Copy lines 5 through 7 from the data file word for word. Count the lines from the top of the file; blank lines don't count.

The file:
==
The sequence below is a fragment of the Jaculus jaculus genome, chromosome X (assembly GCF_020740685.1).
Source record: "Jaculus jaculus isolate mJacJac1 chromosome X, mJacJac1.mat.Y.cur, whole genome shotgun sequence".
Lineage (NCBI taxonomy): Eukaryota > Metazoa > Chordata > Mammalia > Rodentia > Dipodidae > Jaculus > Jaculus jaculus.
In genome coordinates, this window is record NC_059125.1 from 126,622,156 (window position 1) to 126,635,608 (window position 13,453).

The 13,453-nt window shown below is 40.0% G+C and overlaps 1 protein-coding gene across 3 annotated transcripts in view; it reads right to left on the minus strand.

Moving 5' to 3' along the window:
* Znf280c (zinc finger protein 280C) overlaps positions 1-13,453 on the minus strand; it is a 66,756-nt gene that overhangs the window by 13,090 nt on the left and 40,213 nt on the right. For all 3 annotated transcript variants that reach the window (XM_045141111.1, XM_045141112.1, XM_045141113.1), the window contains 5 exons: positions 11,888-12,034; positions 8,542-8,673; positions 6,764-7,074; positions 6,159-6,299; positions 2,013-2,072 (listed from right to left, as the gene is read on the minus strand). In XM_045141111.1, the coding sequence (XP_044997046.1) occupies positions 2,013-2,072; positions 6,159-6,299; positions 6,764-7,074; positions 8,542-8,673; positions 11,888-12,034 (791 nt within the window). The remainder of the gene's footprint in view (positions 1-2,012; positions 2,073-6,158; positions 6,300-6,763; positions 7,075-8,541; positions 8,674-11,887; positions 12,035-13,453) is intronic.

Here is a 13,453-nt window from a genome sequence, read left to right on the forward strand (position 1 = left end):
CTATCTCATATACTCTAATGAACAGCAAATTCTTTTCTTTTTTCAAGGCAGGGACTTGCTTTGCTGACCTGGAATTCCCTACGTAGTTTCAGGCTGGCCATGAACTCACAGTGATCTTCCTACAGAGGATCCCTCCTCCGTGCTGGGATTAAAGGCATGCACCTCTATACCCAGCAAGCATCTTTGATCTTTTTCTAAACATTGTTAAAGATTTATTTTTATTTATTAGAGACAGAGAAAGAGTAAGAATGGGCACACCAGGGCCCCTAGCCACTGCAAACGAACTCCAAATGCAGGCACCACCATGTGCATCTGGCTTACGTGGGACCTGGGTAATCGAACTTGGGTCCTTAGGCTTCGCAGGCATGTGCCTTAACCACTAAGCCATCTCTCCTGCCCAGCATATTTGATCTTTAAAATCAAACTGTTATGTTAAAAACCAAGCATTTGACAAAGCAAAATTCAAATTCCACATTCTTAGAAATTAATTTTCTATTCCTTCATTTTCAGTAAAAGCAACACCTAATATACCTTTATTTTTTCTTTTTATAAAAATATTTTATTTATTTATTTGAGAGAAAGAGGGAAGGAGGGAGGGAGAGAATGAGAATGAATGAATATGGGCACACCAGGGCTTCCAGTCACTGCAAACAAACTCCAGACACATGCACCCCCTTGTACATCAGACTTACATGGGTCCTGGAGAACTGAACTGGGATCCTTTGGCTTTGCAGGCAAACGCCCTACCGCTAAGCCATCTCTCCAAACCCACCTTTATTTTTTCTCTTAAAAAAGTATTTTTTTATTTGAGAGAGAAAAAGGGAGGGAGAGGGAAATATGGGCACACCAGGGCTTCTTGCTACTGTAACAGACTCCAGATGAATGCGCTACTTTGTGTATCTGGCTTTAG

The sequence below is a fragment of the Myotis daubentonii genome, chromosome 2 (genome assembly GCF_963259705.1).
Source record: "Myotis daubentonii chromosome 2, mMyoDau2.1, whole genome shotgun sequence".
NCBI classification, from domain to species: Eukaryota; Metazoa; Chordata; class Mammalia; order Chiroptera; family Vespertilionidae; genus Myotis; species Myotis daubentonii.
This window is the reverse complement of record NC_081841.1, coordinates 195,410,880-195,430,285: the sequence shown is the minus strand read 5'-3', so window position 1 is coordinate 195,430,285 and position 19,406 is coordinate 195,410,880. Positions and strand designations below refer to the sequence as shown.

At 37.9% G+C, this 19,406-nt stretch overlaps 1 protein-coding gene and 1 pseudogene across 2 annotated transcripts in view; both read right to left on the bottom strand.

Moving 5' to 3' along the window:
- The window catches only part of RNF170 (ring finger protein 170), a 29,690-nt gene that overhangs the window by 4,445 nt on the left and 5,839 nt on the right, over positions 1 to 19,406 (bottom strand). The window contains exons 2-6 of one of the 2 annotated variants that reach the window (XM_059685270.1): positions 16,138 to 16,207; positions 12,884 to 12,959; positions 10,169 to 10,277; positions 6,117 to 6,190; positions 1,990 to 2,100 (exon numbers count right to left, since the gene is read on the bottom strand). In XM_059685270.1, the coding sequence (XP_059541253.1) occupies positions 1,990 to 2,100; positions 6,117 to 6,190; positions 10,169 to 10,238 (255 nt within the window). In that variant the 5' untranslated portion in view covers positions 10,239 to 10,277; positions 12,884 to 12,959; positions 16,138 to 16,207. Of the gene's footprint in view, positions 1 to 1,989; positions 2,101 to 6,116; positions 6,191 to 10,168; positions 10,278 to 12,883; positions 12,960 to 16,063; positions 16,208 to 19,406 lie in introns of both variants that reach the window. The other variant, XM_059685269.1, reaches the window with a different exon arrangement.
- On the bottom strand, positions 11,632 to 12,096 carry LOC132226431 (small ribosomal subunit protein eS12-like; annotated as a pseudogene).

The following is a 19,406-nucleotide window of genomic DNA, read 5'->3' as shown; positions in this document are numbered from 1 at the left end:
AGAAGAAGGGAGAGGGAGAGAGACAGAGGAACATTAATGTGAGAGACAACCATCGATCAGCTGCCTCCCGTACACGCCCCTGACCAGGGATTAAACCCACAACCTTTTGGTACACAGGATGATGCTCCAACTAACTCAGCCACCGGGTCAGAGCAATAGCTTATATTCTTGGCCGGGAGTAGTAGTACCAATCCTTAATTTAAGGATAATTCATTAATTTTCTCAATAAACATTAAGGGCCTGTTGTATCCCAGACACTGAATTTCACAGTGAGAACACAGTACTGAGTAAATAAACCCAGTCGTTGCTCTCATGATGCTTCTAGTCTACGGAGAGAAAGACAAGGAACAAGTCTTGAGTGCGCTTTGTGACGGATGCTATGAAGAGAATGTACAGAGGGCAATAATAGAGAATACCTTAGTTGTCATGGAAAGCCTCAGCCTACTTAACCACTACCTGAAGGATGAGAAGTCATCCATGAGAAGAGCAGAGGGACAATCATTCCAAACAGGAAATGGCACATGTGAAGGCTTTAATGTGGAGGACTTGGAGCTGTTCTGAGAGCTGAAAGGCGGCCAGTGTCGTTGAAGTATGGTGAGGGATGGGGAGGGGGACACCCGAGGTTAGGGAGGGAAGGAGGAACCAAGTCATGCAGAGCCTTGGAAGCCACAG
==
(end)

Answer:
The 13,453-nt window shown below is 40.0% G+C and overlaps 1 protein-coding gene across 3 annotated transcripts in view; it reads right to left on the minus strand.

Moving 5' to 3' along the window:
* Znf280c (zinc finger protein 280C) overlaps positions 1-13,453 on the minus strand; it is a 66,756-nt gene that overhangs the window by 13,090 nt on the left and 40,213 nt on the right. For all 3 annotated transcript variants that reach the window (XM_045141111.1, XM_045141112.1, XM_045141113.1), the window contains 5 exons: positions 11,888-12,034; positions 8,542-8,673; positions 6,764-7,074; positions 6,159-6,299; positions 2,013-2,072 (listed from right to left, as the gene is read on the minus strand). In XM_045141111.1, the coding sequence (XP_044997046.1) occupies positions 2,013-2,072; positions 6,159-6,299; positions 6,764-7,074; positions 8,542-8,673; positions 11,888-12,034 (791 nt within the window). The remainder of the gene's footprint in view (positions 1-2,012; positions 2,073-6,158; positions 6,300-6,763; positions 7,075-8,541; positions 8,674-11,887; positions 12,035-13,453) is intronic.